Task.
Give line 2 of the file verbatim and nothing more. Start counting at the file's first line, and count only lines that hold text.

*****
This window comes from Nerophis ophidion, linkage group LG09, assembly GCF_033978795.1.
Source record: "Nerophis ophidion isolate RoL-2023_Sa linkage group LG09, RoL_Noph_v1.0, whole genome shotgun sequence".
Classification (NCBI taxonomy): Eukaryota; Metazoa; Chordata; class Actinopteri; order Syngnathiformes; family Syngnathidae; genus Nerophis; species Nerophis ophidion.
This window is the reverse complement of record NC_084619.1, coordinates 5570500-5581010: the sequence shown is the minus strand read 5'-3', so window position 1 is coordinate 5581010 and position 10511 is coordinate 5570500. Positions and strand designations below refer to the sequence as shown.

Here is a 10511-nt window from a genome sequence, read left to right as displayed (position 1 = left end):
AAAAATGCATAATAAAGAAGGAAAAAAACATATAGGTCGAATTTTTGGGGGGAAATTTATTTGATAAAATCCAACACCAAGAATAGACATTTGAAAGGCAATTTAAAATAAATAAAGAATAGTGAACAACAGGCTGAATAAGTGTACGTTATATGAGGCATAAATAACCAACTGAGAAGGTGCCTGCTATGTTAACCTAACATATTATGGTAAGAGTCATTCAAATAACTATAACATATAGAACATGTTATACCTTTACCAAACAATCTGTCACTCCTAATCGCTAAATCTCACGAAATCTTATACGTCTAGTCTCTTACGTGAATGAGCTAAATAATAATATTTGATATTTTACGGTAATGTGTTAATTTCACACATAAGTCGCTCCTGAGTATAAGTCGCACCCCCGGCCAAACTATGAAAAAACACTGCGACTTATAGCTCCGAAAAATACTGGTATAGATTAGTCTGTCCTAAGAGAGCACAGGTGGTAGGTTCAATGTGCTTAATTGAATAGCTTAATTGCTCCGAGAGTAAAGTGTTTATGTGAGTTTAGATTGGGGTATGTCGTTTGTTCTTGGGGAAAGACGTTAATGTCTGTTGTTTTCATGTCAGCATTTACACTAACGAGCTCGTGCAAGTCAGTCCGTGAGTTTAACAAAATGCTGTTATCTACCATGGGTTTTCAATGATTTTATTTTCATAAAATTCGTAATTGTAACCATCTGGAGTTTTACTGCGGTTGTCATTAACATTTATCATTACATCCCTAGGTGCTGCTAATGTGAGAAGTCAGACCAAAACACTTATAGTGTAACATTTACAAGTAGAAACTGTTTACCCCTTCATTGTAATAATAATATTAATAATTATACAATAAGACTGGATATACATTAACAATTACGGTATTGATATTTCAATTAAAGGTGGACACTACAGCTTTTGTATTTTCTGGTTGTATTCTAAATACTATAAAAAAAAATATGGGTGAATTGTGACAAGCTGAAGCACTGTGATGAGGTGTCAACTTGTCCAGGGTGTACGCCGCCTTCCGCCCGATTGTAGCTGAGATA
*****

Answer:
Source record: "Nerophis ophidion isolate RoL-2023_Sa linkage group LG09, RoL_Noph_v1.0, whole genome shotgun sequence".